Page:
Story of the Nativity
The account of Christ’s birth is well-known from the witness of Holy Scripture:
In those days a decree went out from Caesar Augustus that all the world should be enrolled. This was the first enrollment when Quirinius was governor of Syria. And all went to be enrolled, each to his own city. And Joseph also went up from Galilee, from the city of Nazareth to Judea, to the city of David, which is called Bethlehem, because he was of the house and lineage of David, to be enrolled with Mary his betrothed, who was with child. And while they were there, the time came for her to be delivered. And she gave birth to her first-born Son and wrapped Him in a manger because there was no place for them in the inn [Luke 2:1-7].
Now when Jesus was born in Bethlehem of Judea in the days of Herod the king, behold, wise men from the East came to Jerusalem, saying, “Where is He Who has been born king of the Jews? For we have seen His star in the East, and have come to worship Him.” When Herod the king heard this, he was troubled, and all Jerusalem with him; and assembling all the chief priests and scribes of the people, he inquired of them where the Christ was to be born. They told him, “In Bethlehem of Judea; for so it is written by the prophet: ‘And you, 0 Bethlehem, in the land of Judah, are by no means least among the rulers of Judah; for from you shall come a ruler who will govern My people Israel.” Then Herod summoned the wise men secretly and ascertained from them what time the star appeared; and he sent them to Bethlehem, saying, “Go and search diligently for the Child, and when you have found Him bring me word, that I too may come and worship Him.” When they had heard the king they went their way; and lo, the star which they had seen in the East went before them, till it came to rest over the place where the Child was. When they saw the star, they Rejoiced exceedingly with great joy; and going into the house they saw the Child with Mary His mother, and they fell down and worshiped Him. Then, opening their treasures, they offered Him gifts of gold, frankincense, and myrrh. And being warned in a dream not to return to Herod, they departed to their own country by another way [Matt. 2:1-12].
And in that region there were shepherds out in the fields, keeping watch over their flock by night. And an angel of the Lord appeared to them, and the glory of the Lord shone around them, and they were filled with fear. And the angel said to them, “Be not afraid; for behold, I bring you good news of a great joy which will come to all the people; for to you is born this day in the city of David a Savior, Who is Christ the Lord. And this will be a sign for you: you will find a babe wrapped in swaddling clothes and lying in a manger.” And suddenly there was with the angel a multitude of the heavenly host praising God and saying, “Glory to God in the highest, and on earth peace, good will among men” [Luke 2:8-14].
When the angels went away from them into heaven, the Shepherds said to one another, “Let us go over to Bethlehem and see this thing that has happened, which the Lord has made known to us.” And they went with haste and found Mary and Joseph, and The Babe lying in a manger. And when they saw it they made known the saying which had been told them concerning this Child, and all who heard it wondered at what the shepherds told them. But Mary kept all these things, pondering them in her heart. And the shepherds returned, glorifying and praising God for all they had heard and seen, as it had been told them” [Luke 2:15-20].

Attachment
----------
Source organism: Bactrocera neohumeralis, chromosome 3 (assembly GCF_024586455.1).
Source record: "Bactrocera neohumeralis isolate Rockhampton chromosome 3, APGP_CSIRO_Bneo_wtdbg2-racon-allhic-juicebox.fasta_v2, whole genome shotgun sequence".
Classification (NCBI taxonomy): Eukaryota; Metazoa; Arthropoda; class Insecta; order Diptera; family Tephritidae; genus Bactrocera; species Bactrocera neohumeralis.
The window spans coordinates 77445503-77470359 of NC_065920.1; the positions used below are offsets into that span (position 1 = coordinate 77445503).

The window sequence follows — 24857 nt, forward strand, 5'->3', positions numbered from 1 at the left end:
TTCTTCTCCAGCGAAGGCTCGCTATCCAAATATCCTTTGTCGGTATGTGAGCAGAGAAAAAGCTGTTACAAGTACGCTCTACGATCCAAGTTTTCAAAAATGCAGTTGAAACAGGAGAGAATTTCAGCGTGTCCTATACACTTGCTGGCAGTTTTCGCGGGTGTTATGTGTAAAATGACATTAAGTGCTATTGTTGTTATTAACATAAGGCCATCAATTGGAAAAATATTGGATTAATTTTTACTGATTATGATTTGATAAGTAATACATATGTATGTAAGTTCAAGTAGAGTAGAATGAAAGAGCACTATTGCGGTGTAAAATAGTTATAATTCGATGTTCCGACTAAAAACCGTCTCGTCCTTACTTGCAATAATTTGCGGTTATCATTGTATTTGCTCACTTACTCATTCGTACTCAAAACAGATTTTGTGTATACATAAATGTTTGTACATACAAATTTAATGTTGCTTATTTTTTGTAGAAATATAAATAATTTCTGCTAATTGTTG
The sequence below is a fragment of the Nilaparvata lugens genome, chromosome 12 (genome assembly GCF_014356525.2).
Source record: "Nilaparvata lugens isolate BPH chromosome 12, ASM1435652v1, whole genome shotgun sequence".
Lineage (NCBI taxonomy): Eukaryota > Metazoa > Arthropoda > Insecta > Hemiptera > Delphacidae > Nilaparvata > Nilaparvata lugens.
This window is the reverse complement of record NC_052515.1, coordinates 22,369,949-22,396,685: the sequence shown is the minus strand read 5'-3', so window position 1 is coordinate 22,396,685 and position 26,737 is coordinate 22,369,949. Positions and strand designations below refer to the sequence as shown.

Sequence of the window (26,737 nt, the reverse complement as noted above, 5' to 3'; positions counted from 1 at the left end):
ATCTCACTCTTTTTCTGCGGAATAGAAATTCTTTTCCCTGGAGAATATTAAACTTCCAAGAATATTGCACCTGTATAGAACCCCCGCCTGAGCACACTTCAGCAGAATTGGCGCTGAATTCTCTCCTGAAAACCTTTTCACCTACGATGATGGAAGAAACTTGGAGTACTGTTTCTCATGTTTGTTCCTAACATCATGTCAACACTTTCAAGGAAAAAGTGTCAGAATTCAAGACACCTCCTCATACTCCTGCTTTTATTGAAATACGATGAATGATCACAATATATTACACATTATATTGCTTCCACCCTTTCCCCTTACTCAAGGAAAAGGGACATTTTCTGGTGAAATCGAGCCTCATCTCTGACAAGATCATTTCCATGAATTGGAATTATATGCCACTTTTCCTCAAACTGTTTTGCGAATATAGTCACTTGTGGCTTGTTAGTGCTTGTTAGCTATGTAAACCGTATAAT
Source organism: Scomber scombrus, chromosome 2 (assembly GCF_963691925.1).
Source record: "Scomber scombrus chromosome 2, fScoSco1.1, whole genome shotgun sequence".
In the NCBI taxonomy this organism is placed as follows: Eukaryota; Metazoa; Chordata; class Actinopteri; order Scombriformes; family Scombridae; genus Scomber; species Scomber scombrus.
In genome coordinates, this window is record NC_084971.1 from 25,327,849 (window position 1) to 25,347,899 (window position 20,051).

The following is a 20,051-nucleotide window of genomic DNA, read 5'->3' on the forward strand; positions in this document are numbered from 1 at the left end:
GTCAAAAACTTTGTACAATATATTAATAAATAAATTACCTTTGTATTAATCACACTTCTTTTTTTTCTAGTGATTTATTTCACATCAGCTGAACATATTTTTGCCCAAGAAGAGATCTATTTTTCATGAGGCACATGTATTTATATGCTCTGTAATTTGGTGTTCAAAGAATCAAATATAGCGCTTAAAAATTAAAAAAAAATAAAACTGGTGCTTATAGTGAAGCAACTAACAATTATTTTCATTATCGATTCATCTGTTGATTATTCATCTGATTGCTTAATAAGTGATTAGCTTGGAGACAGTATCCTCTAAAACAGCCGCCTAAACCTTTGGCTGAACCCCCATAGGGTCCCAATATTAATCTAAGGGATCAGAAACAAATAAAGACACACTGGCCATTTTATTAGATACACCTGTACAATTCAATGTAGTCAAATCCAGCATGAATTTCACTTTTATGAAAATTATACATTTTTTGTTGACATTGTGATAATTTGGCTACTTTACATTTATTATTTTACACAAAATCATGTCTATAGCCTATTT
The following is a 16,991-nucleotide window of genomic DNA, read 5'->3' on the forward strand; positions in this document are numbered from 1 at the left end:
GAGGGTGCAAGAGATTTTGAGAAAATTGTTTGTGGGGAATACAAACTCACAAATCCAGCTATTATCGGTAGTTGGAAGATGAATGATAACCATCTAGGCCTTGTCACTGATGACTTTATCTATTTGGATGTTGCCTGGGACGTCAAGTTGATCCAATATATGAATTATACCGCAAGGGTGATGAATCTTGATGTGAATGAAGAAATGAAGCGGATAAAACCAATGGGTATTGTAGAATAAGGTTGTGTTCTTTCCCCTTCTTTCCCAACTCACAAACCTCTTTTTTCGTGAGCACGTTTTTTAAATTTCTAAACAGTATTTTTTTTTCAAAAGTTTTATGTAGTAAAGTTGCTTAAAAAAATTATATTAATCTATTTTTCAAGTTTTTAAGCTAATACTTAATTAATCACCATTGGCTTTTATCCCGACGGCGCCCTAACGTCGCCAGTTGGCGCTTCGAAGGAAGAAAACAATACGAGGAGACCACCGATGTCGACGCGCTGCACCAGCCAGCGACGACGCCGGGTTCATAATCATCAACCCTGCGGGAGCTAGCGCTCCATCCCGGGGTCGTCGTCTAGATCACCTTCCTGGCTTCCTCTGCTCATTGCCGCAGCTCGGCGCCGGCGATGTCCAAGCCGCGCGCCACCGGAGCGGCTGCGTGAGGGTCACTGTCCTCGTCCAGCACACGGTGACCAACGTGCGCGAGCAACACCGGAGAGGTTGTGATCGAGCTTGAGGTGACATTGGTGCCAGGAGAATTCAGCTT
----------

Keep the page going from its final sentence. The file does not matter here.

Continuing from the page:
Now when [the wise men and shepherds] had departed, behold, an angel of the Lord appeared to Joseph in a dream and said, “Rise, take the Child and His mother, and flee to Egypt, and remain there till I tell you; for Herod is about to search for the child, to destroy Him.” And he rose and took the Child and His mother by night, and departed to Egypt, and remained there until the death of Herod. This was to fulfill what the Lord had spoken by the prophet, “Out of Egypt I have called My Son.” [Matt. 2:13-15].
In the earliest days of Christianity, the Feast of the Nativity of Christ was not generally celebrated in the Church. The first mention of the Feast is made by St. Clement of Alexandria (150-215 A.D.), who mentions that certain Egyptians commemorated the birth of Christ on May 20th. The Apostolic Constitutions of the first half of the 4th Century set forth that January 6th should be celebrated as both the Feast of the Nativity and Epiphany. St. Gregory of Nyssa in 380 wrote that the faithful of Cappadocia celebrated the Nativity on Dec. 25th. The Feast was not celebrated in Jerusalem until the 6th Century, while St. John Chrysostom introduced it at Antioch in 386 and at Constantinople between 398-402. In Rome, the Feast of the Nativity of Christ had been celebrated on Dec. 25th ever since 354. December 25th was ultimately chosen by the Church as the date of the Nativity in order to Christianize the pagan Feast of Natalis Invicti or Invincible Sun, which was celebrated on that day. St. Cyprian of Carthage noted that this “anniversary of the invincible” was made actual only in the birth of Jesus–the only Invincible One.
As the hymns of Christmas proclaim, “Our Savior, the Dayspring from the East, has visited us from on high: And we who were in darkness and shadow have found the Truth. For the Lord is born of the Virgin” (Exapostilarion). And as the Prophet, Isaiah foretold many centuries before, and as the Church still proclaims at the Great Compline during the All-Night Vigil for the Nativity of Christ, “Understand all ye nations, and submit yourselves, for God is with us!”